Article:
Children living in poverty or in unhealthy environments are under constant, unending stress. Is it any wonder that they struggle to self-regulate, or attend to a school lesson? In an afterschool program, we are extending their learning day until 6 pm, five days a week. Mindfulness is the perfect way to do this, in my opinion. Additionally, it is a practice that the kids can extend to their lives outside of school. It is a life skill.

Stress management, regulating behavior, lowering blood pressure, increasing positiveness, increasing hopefulness, empowering youth to feel that they are in control of themselves. It develops a growth mindset in kids. It gives them a tool to move them forward emotionally and therefore academically.

Allison Haynes
Allison Haynes (AH):
YES. Why not? Why would we arbitrarily choose a number and determine that until one reaches that age, they are restricted from engaging in a practice that includes benefits such as relaxation, self-regulation of emotions, self-awareness, and compassion for others? 

KD: I do believe that mindfulness is appropriate. I have introduced it to my eighth graders this year. Students in middle school are truly "stuck in the middle." Anyone who has worked with middle school students will tell you that these kids are both babies and adults. They need a tool like mindfulness to manage the swings in mood and emotion. I also believe that educators who use mindfulness with their students will enhance the relationships they have with their kids. Sharing mindfulness with my students has certainly proven to them how much I care about them.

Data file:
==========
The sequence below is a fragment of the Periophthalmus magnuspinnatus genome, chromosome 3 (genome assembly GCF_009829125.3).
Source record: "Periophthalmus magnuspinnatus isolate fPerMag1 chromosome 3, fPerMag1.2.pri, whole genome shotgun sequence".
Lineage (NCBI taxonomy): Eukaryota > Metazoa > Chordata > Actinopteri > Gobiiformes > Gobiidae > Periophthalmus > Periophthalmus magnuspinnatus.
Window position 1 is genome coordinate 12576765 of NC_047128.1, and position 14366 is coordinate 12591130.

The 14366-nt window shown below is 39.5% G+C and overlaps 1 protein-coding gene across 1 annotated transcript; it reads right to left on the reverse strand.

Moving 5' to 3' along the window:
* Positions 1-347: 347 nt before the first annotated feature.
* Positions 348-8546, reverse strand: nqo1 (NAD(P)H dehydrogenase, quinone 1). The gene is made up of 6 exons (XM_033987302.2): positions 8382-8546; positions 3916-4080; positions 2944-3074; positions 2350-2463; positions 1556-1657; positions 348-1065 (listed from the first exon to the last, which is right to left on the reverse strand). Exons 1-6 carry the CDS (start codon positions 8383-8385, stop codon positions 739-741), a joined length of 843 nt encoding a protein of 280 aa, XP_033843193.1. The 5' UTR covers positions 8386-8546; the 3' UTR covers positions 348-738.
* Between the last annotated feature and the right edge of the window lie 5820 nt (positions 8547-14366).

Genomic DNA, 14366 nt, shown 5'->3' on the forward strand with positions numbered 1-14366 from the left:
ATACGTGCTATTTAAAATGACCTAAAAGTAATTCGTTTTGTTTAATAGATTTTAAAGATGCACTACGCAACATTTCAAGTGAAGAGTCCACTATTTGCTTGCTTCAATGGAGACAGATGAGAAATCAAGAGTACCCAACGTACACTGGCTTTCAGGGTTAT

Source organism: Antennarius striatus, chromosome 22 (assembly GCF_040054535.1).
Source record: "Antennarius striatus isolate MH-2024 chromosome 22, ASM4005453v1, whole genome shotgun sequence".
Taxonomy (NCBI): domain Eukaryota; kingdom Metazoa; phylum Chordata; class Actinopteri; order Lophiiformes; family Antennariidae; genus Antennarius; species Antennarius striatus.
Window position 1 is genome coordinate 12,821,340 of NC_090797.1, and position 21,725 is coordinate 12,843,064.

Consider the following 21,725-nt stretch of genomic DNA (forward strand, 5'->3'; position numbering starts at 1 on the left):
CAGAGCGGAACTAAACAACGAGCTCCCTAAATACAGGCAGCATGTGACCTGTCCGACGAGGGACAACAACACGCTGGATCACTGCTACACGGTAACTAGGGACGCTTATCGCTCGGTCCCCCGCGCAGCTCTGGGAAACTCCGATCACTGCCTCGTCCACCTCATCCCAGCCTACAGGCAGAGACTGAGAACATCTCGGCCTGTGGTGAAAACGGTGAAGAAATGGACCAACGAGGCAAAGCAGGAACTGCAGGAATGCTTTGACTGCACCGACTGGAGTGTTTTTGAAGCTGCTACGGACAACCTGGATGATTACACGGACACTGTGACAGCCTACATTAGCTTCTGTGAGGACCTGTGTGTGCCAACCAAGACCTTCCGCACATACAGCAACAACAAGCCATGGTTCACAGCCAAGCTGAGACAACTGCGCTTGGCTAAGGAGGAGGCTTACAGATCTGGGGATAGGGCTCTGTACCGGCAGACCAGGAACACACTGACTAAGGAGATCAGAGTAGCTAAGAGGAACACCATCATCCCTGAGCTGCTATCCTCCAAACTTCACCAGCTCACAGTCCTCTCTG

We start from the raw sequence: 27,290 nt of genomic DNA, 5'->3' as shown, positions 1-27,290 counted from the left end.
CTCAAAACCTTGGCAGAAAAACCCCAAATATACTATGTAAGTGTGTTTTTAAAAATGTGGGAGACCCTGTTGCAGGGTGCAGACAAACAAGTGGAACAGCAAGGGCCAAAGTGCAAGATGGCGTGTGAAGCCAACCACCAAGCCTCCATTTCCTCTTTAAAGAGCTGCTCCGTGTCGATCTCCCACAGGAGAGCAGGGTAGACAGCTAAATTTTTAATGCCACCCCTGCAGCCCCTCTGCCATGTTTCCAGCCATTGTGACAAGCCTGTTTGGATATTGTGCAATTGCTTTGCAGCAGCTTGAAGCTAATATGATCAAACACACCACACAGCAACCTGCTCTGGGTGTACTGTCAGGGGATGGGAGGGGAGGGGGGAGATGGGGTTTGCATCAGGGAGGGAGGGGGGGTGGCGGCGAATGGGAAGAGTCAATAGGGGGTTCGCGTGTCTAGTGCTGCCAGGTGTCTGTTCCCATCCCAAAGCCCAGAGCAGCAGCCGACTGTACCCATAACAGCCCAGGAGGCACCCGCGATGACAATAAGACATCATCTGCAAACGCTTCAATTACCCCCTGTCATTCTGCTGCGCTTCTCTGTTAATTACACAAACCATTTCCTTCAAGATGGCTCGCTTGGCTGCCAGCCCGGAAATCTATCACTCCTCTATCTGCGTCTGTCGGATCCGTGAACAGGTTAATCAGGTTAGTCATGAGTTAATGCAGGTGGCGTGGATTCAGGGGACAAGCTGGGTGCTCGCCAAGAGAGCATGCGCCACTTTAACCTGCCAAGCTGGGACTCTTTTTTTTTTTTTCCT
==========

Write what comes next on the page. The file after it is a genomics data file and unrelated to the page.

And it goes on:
Mindfulness provides immediate feedback to adult staff. Taking a breath while letting the thought pass is indeed helpful when your inner voice is shouting doom and gloom. Interrupting the critical voices in one’s head allows a pathway for creative thinking (which is always necessary for afterschool program adult staff). But engaging in a practice before arriving to engage youth is most valuable because it is during that time that intentions can be set, loving kindness administered, and a stronger connection to compassion forged. 

AH: YES. I’d recommend mindfulness to other afterschool leaders because a practice is good self-care. Additionally, I know afterschool leaders are role models who can’t give what they don’t have. I say, give them what they need and watch it spread.

KD: When I share mindfulness with my kids, one comment I always hear at the beginning is that it is "weird." It's weird because no other teacher they've had has ever shared this with them. Taking a moment to do a body scan, be grateful, be in the moment, etc., is completely foreign to them. It is my wish that mindfulness becomes such a regular part of education that it is never considered "weird" anymore. I wish every teacher on my site spent time using mindfulness with their students. I would certainly recommend the practice to any leaders involved in educating our youth.